Other likely contenders in Germany that could stand in the way of an England victory include Italy (who are the current holders but who failed to qualify for the last World Cup), Spain (who, along with Germany, have won the Euros three times), and Netherlands, who appear to be on the rise once again.
We feel that Belgium’s ship has sailed given that many of their best players are getting towards the end of their careers. In contrast, Portugal might stand a chance of going far at the Euros if their long-time talisman Cristiano Ronaldo hangs up his international boots as he’s been more of a hindrance than a help for his nation in recent times.
Can England Go All The Way In Germany 2024?
Going into a tournament as the losing finalists of the previous renewal is probably not a bad position to be in. It would have been nice if England had got further than the quarters at the World Cup in Qatar, but they showed themselves capable of competing with France, arguably the best team in the world at the moment (despite their loss to Argentina in the final on penalties).
There are some big reasons to be positive about England’s chances in Germany, including:
- Jude Bellingham – The Borussia Dortmund star was perhaps England’s best player in Qatar. His assurance on and off the ball was a delight and belied his tender age. His decision-making and all-round play in attack and defence means that he will be a massive asset to England as they hopefully go deep into the tournament in Germany. The former Birmingham City man looks destined to become one of the greatest players of his generation, and given that he plays in Germany, he’ll be on familiar territory at the Euros. We’re convinced he’ll be one of the players of the tournament.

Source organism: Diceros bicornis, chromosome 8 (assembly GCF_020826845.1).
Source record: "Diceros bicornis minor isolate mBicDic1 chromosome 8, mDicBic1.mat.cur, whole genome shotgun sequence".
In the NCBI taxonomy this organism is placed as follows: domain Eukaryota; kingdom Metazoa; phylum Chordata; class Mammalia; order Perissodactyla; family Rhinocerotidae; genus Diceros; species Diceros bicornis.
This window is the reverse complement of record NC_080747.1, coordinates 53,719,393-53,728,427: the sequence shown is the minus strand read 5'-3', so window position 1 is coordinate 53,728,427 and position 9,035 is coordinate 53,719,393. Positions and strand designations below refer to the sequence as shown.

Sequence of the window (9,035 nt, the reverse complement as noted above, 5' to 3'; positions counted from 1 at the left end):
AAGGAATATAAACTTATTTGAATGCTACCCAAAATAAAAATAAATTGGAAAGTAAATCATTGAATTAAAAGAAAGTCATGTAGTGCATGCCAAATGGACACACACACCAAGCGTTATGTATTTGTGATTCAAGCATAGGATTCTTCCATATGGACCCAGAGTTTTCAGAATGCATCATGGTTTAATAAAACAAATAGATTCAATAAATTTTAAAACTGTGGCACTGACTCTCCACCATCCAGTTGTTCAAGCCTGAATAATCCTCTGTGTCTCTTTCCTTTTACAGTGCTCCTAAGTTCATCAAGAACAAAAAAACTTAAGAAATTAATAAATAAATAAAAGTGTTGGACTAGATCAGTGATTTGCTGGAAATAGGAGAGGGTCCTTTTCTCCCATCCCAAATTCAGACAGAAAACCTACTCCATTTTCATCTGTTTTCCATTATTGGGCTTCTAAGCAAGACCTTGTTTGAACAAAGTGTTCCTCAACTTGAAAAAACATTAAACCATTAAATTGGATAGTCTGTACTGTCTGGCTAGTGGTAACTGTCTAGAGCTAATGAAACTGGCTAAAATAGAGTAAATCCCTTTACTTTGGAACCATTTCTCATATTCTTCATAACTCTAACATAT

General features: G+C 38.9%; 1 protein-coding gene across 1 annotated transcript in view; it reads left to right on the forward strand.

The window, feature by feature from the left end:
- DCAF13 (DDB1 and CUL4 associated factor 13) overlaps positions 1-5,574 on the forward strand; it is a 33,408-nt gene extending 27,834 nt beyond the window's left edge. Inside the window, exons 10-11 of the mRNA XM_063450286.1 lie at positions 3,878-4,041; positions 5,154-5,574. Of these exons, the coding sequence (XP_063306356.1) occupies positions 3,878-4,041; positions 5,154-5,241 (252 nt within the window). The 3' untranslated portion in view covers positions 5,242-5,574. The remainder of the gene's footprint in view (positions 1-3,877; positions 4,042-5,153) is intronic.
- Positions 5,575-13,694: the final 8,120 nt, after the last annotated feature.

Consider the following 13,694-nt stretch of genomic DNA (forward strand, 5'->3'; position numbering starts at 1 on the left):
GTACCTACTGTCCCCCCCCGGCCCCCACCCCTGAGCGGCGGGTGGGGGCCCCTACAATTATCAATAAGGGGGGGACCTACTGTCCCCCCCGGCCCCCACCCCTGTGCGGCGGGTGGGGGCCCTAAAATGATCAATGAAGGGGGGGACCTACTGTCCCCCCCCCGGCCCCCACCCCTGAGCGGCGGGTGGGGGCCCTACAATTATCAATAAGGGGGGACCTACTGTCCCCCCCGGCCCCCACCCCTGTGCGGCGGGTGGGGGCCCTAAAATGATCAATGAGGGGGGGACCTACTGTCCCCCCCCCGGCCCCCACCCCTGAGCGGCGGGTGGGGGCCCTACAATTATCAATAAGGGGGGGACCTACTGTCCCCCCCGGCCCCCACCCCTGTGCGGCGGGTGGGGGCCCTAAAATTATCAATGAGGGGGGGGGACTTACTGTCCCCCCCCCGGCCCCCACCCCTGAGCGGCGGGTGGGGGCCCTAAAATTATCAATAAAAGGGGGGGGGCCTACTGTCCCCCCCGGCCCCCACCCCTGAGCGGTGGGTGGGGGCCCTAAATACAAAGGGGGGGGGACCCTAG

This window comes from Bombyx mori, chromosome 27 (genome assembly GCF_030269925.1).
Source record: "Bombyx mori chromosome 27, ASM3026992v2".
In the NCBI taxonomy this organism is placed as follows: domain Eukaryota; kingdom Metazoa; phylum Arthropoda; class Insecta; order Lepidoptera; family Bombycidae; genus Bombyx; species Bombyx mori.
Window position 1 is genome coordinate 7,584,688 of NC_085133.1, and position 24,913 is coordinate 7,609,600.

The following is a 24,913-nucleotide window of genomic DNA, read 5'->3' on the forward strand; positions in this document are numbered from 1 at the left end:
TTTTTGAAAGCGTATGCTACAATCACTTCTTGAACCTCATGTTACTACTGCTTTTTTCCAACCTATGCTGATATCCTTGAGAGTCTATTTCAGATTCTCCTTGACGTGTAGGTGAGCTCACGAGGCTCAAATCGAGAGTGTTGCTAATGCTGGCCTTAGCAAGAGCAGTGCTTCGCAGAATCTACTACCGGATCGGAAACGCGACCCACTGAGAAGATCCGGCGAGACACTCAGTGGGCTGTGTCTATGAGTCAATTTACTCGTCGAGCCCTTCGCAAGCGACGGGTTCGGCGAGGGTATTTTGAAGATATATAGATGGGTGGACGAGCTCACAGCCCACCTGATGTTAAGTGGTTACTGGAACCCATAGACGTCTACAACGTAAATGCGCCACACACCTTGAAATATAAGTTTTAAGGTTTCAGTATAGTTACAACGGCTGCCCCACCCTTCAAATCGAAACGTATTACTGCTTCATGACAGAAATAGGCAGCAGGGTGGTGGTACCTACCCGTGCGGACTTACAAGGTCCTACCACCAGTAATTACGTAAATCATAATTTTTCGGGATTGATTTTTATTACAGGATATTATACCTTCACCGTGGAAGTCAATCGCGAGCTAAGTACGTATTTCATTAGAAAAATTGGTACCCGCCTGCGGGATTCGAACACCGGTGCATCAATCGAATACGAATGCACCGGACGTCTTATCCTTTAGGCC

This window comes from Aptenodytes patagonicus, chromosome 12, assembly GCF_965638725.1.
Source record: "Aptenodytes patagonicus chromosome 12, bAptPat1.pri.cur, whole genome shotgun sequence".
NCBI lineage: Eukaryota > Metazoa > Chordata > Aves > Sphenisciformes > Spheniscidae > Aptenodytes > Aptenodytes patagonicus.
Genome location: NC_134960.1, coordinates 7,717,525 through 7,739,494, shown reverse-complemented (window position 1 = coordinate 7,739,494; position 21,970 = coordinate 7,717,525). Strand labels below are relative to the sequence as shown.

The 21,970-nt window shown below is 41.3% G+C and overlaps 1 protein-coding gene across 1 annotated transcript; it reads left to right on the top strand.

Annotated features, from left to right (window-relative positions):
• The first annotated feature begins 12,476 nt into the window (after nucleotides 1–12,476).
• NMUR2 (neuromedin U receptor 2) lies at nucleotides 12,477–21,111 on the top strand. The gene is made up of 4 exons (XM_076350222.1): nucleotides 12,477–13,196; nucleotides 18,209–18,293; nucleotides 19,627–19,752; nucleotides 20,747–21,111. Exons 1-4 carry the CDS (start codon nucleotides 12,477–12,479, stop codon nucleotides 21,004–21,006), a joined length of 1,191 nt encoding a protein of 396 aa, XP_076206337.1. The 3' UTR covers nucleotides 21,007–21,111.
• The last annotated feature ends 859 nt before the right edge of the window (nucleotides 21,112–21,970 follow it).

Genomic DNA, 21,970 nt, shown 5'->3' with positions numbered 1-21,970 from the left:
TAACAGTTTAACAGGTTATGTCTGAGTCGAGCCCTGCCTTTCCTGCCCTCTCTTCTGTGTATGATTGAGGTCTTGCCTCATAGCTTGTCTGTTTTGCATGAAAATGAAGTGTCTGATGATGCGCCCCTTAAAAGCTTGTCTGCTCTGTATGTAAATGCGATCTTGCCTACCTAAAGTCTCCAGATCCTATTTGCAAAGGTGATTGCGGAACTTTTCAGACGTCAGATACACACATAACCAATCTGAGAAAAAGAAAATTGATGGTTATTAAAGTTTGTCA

- Attacking Options Aplenty – As well as the proven goalscoring prowess of Harry Kane, who showed his enduring qualities in Qatar, Southgate is blessed with numerous excellent attacking options at the moment. Arsenal’s Bukayo Saka has been scoring for fun all season and looks to be getting better every year. Man United’s Marcus Rashford has seen a resurgence in form under Red Devils’ boss Erik ten Hag. While the likes of Raheem Sterling, Phil Foden and Jack Grealish offer invention, guile and attacking bite.
- Climate – Although not necessarily a game-changer, the fact that the German climate is not dissimilar to England’s will mean the players shouldn’t feel restricted by the weather.
- Gareth Southgate – Despite what many critics may feel, perhaps England’s greatest asset is their manager, Gareth Southgate. His calm but determined demeanour both takes the pressure off his players and invites them to stretch themselves, to aim for greatness. And the players respond. It is clear that Southgate has built a squad that plays for him and each other and this is essential when it comes to tournament football.
With all that in mind, we hope England can go all the way at Euro 2024, ideally by beating the Germans in the final… on penalties!